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Ashesi University College Ambitiously Aims to Educate Ethical Leaders in Africa

 width=Ashesi University College has one ambitious mission for its students: ethical leadership.

The institution’s curriculum focuses on applying ethical models and gender inclusion into the African workforce. The private liberal arts college in Ghana’s Eastern region uses their continental and global position as motivation to educate a new generation of ethical and entrepreneurial leaders in Africa, which remains to be a constant struggle within the region.

The institution established Africa’s 1st ever institutional honor code. Ashesi’s reputation is one that raises the bar for higher education and leadership training in Africa.

As the African continent remains that with the lowest percentage of higher education enrollment, very few Africans have the chance to attend university. Those who do are already destined to become leaders. Ashesi, which means ‘beginning’ in local language Twi, aims to provide deserving students with an affordable educational experience that fosters ethical leadership, an entrepreneurial mindset and the ability to solve complex problems. These qualities are what set Ashesi students and alumni apart. Across various industries today, Ashesi graduates are highly sought, and over 90% have stayed to work for progress in Africa.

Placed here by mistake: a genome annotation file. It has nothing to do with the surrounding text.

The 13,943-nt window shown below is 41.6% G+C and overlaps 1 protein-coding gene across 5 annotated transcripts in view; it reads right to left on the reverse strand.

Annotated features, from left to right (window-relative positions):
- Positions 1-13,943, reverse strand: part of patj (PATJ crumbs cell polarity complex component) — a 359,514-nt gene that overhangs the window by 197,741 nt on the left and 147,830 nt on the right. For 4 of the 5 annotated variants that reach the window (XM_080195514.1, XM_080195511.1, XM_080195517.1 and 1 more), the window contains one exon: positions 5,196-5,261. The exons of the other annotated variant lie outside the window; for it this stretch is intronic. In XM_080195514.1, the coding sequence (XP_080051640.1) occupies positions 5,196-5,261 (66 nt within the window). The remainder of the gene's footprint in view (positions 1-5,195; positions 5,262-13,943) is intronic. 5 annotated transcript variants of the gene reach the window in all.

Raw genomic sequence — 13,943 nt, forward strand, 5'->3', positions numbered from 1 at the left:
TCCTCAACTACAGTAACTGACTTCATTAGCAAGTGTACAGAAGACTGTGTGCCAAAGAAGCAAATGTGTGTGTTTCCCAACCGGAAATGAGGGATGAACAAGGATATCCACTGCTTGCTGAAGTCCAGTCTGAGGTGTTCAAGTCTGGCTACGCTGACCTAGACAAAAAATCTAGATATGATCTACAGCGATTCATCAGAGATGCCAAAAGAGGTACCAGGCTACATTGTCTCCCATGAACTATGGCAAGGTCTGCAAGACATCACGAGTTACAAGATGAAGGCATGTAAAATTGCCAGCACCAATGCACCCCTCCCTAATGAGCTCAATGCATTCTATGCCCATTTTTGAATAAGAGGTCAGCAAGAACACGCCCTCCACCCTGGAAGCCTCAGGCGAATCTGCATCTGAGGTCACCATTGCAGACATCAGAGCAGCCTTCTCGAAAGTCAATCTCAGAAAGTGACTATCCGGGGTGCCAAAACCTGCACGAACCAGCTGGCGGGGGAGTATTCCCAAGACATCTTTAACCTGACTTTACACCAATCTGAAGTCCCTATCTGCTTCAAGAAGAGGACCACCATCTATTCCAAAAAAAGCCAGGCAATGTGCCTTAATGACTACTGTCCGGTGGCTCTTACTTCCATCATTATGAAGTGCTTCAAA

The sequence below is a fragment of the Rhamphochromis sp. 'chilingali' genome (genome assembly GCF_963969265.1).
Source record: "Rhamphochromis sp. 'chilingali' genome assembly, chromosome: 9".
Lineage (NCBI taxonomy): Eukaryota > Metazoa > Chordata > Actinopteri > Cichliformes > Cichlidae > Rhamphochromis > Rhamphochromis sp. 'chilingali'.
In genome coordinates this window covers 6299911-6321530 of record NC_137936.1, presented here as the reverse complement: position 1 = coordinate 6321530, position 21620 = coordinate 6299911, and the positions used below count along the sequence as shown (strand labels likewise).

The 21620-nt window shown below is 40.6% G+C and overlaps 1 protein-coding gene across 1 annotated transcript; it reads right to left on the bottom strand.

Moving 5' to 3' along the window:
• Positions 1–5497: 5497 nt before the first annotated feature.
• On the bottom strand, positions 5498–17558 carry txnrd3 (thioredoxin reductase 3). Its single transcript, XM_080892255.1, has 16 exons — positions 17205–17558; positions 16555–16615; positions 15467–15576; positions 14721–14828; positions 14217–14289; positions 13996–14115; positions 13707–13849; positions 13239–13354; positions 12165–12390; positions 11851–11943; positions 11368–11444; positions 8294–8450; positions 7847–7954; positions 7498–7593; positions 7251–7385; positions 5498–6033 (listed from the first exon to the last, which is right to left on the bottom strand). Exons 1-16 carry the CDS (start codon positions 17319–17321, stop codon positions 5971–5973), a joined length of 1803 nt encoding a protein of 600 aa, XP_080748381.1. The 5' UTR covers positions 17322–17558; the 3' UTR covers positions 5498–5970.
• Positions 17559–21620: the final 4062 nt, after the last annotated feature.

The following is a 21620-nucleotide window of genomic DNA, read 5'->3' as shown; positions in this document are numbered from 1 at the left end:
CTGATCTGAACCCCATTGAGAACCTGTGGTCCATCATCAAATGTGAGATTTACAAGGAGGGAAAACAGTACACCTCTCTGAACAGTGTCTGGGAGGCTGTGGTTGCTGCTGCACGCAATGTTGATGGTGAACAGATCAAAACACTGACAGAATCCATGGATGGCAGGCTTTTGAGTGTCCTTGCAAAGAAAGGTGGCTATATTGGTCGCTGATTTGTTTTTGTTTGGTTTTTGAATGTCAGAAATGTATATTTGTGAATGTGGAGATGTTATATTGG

But it is a challenge. Ghana and neighboring countries are consistently rated high in government corruption and burdened with inequality. It makes sense that Ashesi’s approach to teaching ethics stretches over the entirety of student’s four-year long career at the college. The gender-balanced university continues to make positive strides for higher education, in Africa and around the world. Sitting at the top of a hill, located in the town of Berekuso in Ghana’s Eastern region, the university’s 100-acre well manicured campus offers its students an oasis to learn. The ‘Ashesi way’ teaches students to reflect on the outcomes of their actions, and ultimately view themselves as the beginning of an ethical society.

It is the hope that other African institutions will embed ethical leadership within its curriculum, taking this on as a “new normal” for the region’s businesses and universities. Ana Tarlas is the Communications & Event Planning Intern at the Global Business School Network